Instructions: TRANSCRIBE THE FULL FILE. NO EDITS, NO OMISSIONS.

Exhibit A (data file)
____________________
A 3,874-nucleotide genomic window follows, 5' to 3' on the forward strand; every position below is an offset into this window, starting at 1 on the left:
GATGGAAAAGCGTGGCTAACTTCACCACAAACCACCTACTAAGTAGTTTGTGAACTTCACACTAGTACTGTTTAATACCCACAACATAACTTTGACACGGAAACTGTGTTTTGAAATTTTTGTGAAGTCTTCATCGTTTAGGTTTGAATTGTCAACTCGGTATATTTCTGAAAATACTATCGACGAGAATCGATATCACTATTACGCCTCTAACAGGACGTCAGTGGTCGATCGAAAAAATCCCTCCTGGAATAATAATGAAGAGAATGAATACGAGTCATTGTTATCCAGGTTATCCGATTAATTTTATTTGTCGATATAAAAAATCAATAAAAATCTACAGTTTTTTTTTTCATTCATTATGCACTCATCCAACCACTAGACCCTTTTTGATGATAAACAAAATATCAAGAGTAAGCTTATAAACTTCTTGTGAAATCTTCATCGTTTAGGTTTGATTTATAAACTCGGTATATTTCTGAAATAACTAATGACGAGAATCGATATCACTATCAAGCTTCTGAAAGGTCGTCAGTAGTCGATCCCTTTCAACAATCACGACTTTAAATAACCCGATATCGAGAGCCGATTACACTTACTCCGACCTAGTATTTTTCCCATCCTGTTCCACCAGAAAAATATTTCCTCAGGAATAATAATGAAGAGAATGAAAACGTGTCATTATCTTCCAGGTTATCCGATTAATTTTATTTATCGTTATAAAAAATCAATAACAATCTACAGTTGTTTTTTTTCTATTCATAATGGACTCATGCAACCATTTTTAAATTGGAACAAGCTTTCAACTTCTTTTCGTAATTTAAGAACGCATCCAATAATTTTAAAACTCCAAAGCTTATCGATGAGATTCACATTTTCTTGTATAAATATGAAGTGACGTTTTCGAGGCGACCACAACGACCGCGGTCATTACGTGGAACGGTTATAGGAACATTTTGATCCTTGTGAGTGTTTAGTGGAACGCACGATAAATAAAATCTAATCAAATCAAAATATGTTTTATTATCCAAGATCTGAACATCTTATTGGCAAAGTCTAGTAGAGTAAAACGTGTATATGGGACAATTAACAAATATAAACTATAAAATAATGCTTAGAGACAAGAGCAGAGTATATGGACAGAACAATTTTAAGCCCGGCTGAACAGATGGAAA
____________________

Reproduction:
A 3,874-nucleotide genomic window follows, 5' to 3' on the forward strand; every position below is an offset into this window, starting at 1 on the left:
GATGGAAAAGCGTGGCTAACTTCACCACAAACCACCTACTAAGTAGTTTGTGAACTTCACACTAGTACTGTTTAATACCCACAACATAACTTTGACACGGAAACTGTGTTTTGAAATTTTTGTGAAGTCTTCATCGTTTAGGTTTGAATTGTCAACTCGGTATATTTCTGAAAATACTATCGACGAGAATCGATATCACTATTACGCCTCTAACAGGACGTCAGTGGTCGATCGAAAAAATCCCTCCTGGAATAATAATGAAGAGAATGAATACGAGTCATTGTTATCCAGGTTATCCGATTAATTTTATTTGTCGATATAAAAAATCAATAAAAATCTACAGTTTTTTTTTTCATTCATTATGCACTCATCCAACCACTAGACCCTTTTTGATGATAAACAAAATATCAAGAGTAAGCTTATAAACTTCTTGTGAAATCTTCATCGTTTAGGTTTGATTTATAAACTCGGTATATTTCTGAAATAACTAATGACGAGAATCGATATCACTATCAAGCTTCTGAAAGGTCGTCAGTAGTCGATCCCTTTCAACAATCACGACTTTAAATAACCCGATATCGAGAGCCGATTACACTTACTCCGACCTAGTATTTTTCCCATCCTGTTCCACCAGAAAAATATTTCCTCAGGAATAATAATGAAGAGAATGAAAACGTGTCATTATCTTCCAGGTTATCCGATTAATTTTATTTATCGTTATAAAAAATCAATAACAATCTACAGTTGTTTTTTTTCTATTCATAATGGACTCATGCAACCATTTTTAAATTGGAACAAGCTTTCAACTTCTTTTCGTAATTTAAGAACGCATCCAATAATTTTAAAACTCCAAAGCTTATCGATGAGATTCACATTTTCTTGTATAAATATGAAGTGACGTTTTCGAGGCGACCACAACGACCGCGGTCATTACGTGGAACGGTTATAGGAACATTTTGATCCTTGTGAGTGTTTAGTGGAACGCACGATAAATAAAATCTAATCAAATCAAAATATGTTTTATTATCCAAGATCTGAACATCTTATTGGCAAAGTCTAGTAGAGTAAAACGTGTATATGGGACAATTAACAAATATAAACTATAAAATAATGCTTAGAGACAAGAGCAGAGTATATGGACAGAACAATTTTAAGCCCGGCTGAACAGATGGAAA